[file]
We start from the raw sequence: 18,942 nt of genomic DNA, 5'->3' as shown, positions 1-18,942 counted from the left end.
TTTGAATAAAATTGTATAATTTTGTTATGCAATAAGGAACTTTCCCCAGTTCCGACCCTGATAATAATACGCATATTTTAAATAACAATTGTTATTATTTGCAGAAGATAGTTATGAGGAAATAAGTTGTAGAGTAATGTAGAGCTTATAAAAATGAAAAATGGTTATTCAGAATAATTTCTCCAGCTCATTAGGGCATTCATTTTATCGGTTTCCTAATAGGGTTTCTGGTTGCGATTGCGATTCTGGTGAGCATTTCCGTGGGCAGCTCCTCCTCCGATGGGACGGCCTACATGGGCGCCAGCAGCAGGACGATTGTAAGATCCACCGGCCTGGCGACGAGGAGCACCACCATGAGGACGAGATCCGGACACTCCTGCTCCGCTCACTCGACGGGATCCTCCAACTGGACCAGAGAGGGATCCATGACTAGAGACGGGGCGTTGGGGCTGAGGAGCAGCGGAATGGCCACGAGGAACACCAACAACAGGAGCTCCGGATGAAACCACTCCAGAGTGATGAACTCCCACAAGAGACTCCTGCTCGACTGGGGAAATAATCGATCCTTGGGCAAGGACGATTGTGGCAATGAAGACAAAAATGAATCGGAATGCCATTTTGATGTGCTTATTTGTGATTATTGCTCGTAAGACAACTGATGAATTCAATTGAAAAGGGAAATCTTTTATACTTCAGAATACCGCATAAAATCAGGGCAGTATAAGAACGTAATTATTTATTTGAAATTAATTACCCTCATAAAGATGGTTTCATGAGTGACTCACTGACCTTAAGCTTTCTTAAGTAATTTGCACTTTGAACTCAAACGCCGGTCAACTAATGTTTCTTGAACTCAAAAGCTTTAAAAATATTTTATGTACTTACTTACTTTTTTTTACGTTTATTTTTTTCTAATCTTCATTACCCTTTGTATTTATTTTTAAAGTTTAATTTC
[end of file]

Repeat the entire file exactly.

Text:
We start from the raw sequence: 18,942 nt of genomic DNA, 5'->3' as shown, positions 1-18,942 counted from the left end.
TTTGAATAAAATTGTATAATTTTGTTATGCAATAAGGAACTTTCCCCAGTTCCGACCCTGATAATAATACGCATATTTTAAATAACAATTGTTATTATTTGCAGAAGATAGTTATGAGGAAATAAGTTGTAGAGTAATGTAGAGCTTATAAAAATGAAAAATGGTTATTCAGAATAATTTCTCCAGCTCATTAGGGCATTCATTTTATCGGTTTCCTAATAGGGTTTCTGGTTGCGATTGCGATTCTGGTGAGCATTTCCGTGGGCAGCTCCTCCTCCGATGGGACGGCCTACATGGGCGCCAGCAGCAGGACGATTGTAAGATCCACCGGCCTGGCGACGAGGAGCACCACCATGAGGACGAGATCCGGACACTCCTGCTCCGCTCACTCGACGGGATCCTCCAACTGGACCAGAGAGGGATCCATGACTAGAGACGGGGCGTTGGGGCTGAGGAGCAGCGGAATGGCCACGAGGAACACCAACAACAGGAGCTCCGGATGAAACCACTCCAGAGTGATGAACTCCCACAAGAGACTCCTGCTCGACTGGGGAAATAATCGATCCTTGGGCAAGGACGATTGTGGCAATGAAGACAAAAATGAATCGGAATGCCATTTTGATGTGCTTATTTGTGATTATTGCTCGTAAGACAACTGATGAATTCAATTGAAAAGGGAAATCTTTTATACTTCAGAATACCGCATAAAATCAGGGCAGTATAAGAACGTAATTATTTATTTGAAATTAATTACCCTCATAAAGATGGTTTCATGAGTGACTCACTGACCTTAAGCTTTCTTAAGTAATTTGCACTTTGAACTCAAACGCCGGTCAACTAATGTTTCTTGAACTCAAAAGCTTTAAAAATATTTTATGTACTTACTTACTTTTTTTTACGTTTATTTTTTTCTAATCTTCATTACCCTTTGTATTTATTTTTAAAGTTTAATTTC